Each year, an international conference called Wikimania brings the people together who are involved in the Wikimedia organizations and projects. The first Wikimania was held in Frankfurt, Germany, in 2005. Nowadays, Wikimania is organized by a committee supported usually by the national chapter, in collaboration with the Wikimedia Foundation. In 2013, Wikimania took place in Hong Kong. In 2014, Wikimania took place in London.
In response to the growing size and popularity of Wikipedia, the Wikimedia Foundation announced a Strategic Plan to improve and sustain the Wikimedia movement. The plan was announced in July 2009, followed by a process of interviews and surveys with people from across the Wikimedia movement, including board of trustees, members of staff and volunteer editors. The ongoing plan was intended to be the basis of a five-year plan to further outreach, improve content quality and quality control, and optimising operational areas such as finance and infrastructure.
In December 2008, the Wikimedia Foundation announced a restricted donation grant of $890,000 from the Stanton Foundation, to improve Wikipedia's accessibility. Later named the Wikipedia Usability Initiative, the grant was used by the Wikimedia Foundation to appoint project-specific staff to the technology department.
A series of surveys were conducted throughout 2009. This began with a qualitative environment survey on MediaWiki extensions, followed by a Qualitative Statistical Survey focusing on volume of edits, number of new users, and related statistics. In March 2009, a usability and experience study was carried out on new and non-editors of the English Wikipedia. The aim was to discover what obstacles participants encountered while editing Wikipedia, ranging from small changes to more complicated syntax such as templates. The study recruited 2500 people for in-person laboratory testing via the Wikipedia website, which was filtered down to ten participants. The results were collated and used by the technology team to improve Wikipedia's usability. The Usability and Experience Study was followed up by the Usability, Experience and Progress Study in September 2009. This study recruited different new and non-editors for in-person trials on a new Wikipedia skin.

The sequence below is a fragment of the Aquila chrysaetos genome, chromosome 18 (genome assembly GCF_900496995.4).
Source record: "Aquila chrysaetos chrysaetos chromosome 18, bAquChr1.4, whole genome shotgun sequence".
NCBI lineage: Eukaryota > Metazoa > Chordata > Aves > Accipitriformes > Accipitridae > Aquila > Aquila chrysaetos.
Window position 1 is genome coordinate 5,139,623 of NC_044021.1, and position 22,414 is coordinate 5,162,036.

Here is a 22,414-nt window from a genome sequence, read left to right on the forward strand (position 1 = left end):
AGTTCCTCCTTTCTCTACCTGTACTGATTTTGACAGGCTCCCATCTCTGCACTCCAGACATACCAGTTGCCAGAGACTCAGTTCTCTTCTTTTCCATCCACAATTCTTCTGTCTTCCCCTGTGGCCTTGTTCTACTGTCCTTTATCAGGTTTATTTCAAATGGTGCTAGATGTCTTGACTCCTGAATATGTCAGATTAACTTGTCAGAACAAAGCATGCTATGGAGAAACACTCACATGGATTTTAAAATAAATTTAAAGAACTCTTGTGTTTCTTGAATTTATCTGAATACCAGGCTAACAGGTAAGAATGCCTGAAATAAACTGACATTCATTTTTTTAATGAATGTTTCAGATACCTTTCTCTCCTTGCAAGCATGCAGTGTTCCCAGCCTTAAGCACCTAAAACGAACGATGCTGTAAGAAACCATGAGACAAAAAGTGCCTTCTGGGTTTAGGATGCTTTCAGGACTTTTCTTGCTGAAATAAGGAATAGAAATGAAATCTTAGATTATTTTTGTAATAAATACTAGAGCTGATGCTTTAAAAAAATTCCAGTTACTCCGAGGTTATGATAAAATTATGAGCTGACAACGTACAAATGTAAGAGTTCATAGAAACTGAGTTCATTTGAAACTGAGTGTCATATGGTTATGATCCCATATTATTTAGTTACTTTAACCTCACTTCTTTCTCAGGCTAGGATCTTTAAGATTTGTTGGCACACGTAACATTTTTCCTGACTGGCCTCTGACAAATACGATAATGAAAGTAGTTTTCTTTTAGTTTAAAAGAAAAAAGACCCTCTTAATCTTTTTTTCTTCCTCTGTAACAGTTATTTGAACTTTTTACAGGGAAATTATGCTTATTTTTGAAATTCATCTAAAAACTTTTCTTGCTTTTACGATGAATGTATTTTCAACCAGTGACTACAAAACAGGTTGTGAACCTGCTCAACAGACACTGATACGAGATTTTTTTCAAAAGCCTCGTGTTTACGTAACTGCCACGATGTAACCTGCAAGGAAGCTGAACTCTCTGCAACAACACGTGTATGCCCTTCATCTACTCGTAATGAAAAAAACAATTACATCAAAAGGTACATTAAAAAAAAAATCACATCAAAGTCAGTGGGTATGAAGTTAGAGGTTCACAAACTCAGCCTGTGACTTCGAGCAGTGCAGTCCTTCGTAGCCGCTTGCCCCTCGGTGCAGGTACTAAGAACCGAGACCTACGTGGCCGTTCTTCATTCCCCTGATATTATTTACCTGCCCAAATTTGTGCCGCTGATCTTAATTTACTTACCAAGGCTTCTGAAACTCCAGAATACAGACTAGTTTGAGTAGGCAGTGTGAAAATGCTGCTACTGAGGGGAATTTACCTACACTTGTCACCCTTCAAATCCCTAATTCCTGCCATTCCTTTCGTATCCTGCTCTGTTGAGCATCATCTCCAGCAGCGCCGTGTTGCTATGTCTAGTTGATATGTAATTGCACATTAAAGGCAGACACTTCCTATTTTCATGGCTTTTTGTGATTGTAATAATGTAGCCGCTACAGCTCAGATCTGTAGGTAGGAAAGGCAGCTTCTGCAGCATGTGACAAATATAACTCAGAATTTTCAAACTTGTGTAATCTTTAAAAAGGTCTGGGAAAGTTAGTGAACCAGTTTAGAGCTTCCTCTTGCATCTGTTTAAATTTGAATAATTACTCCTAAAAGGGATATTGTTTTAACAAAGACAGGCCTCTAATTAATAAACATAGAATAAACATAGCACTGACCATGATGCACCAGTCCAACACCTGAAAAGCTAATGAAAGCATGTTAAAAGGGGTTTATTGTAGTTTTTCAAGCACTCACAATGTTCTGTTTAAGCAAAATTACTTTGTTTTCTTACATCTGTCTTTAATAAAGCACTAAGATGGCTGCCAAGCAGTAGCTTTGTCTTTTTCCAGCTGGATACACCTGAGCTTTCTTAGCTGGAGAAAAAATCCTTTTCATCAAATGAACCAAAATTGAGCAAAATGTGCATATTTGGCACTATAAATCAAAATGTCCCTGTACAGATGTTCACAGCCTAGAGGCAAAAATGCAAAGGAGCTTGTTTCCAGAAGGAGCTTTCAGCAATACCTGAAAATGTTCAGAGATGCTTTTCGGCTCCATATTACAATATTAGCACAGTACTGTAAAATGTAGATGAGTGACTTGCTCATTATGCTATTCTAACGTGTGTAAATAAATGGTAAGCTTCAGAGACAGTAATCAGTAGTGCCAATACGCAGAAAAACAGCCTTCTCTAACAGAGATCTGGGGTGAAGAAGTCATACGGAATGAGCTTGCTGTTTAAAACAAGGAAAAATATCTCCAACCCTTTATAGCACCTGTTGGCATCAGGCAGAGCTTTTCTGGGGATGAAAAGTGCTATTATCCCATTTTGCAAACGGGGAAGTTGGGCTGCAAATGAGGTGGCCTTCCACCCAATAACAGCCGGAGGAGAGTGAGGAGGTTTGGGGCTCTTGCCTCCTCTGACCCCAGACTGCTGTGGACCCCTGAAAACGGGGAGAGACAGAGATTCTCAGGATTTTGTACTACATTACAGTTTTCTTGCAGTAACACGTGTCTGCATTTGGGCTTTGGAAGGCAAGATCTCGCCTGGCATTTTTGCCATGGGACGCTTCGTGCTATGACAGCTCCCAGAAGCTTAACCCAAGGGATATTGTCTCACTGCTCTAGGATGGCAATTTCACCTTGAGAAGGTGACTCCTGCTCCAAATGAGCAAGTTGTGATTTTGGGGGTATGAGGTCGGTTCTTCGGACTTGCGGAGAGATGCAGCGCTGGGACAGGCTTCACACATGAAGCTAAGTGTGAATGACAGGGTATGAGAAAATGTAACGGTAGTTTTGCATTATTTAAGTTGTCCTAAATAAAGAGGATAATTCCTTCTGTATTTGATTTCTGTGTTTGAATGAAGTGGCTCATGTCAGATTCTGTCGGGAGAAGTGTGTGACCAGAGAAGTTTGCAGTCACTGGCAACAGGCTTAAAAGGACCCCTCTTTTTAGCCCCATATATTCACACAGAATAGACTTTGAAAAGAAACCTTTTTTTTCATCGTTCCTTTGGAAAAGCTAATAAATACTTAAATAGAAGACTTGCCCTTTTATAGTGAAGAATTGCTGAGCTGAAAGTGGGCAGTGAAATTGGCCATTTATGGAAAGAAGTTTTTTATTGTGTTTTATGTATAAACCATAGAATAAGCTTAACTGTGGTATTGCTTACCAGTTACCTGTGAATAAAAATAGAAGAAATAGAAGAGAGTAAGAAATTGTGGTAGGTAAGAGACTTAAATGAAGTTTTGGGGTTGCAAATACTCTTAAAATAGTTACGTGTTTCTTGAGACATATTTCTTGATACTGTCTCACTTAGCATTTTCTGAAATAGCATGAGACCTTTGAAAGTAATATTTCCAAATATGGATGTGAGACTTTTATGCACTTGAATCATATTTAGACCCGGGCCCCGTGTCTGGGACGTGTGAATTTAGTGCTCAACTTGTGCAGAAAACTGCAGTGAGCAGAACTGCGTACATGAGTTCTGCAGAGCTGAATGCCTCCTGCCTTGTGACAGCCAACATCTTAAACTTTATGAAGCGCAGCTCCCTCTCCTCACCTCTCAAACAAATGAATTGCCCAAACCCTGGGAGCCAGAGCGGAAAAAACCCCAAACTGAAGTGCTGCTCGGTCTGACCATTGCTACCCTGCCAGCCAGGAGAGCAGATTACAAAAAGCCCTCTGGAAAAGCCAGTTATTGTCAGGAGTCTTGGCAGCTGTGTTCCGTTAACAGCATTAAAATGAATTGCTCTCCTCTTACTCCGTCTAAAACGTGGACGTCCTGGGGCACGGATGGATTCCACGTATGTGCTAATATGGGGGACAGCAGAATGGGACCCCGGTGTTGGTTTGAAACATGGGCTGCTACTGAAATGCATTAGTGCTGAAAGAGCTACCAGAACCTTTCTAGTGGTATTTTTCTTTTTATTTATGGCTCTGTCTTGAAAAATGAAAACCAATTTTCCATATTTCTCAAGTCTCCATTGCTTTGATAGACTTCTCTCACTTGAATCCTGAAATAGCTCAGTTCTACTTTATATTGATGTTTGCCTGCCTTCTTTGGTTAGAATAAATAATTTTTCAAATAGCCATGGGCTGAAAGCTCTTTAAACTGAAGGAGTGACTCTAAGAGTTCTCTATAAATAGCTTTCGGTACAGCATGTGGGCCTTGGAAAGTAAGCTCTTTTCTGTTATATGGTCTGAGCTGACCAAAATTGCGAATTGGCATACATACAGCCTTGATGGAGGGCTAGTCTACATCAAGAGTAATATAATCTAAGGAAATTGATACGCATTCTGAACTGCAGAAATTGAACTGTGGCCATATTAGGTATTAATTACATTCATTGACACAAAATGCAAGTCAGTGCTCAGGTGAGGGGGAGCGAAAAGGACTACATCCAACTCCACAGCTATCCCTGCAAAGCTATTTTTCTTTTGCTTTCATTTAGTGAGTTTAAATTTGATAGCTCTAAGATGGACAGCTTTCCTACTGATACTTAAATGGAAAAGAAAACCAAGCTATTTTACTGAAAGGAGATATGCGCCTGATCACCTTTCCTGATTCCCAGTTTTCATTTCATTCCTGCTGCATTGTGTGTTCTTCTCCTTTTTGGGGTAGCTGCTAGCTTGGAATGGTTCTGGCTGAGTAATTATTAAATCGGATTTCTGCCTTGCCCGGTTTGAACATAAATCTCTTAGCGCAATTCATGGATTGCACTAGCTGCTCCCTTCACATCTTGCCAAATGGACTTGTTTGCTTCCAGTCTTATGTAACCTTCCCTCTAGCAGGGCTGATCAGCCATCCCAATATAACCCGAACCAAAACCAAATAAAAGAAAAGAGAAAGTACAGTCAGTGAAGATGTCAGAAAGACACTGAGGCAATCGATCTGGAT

The initiative ultimately culminated in a new Wikipedia skin named Vector, constructed based on the results of the usability studies. This was introduced by default in stages, beginning in May 2010.
In May 2010, the Wikimedia Foundation announced the Public Policy Initiative, following a $1.2 million donation by the Stanton Foundation. The Initiative was set up to improve articles relating to public policy–related issues. As part of the initiative, Wikipedia collaborated with ten universities to help students and professors create and maintain articles relating to public policy. Volunteer editors of Wikipedia, known as "ambassadors", provided assistance to students and professors. This was either done on campus sites or online.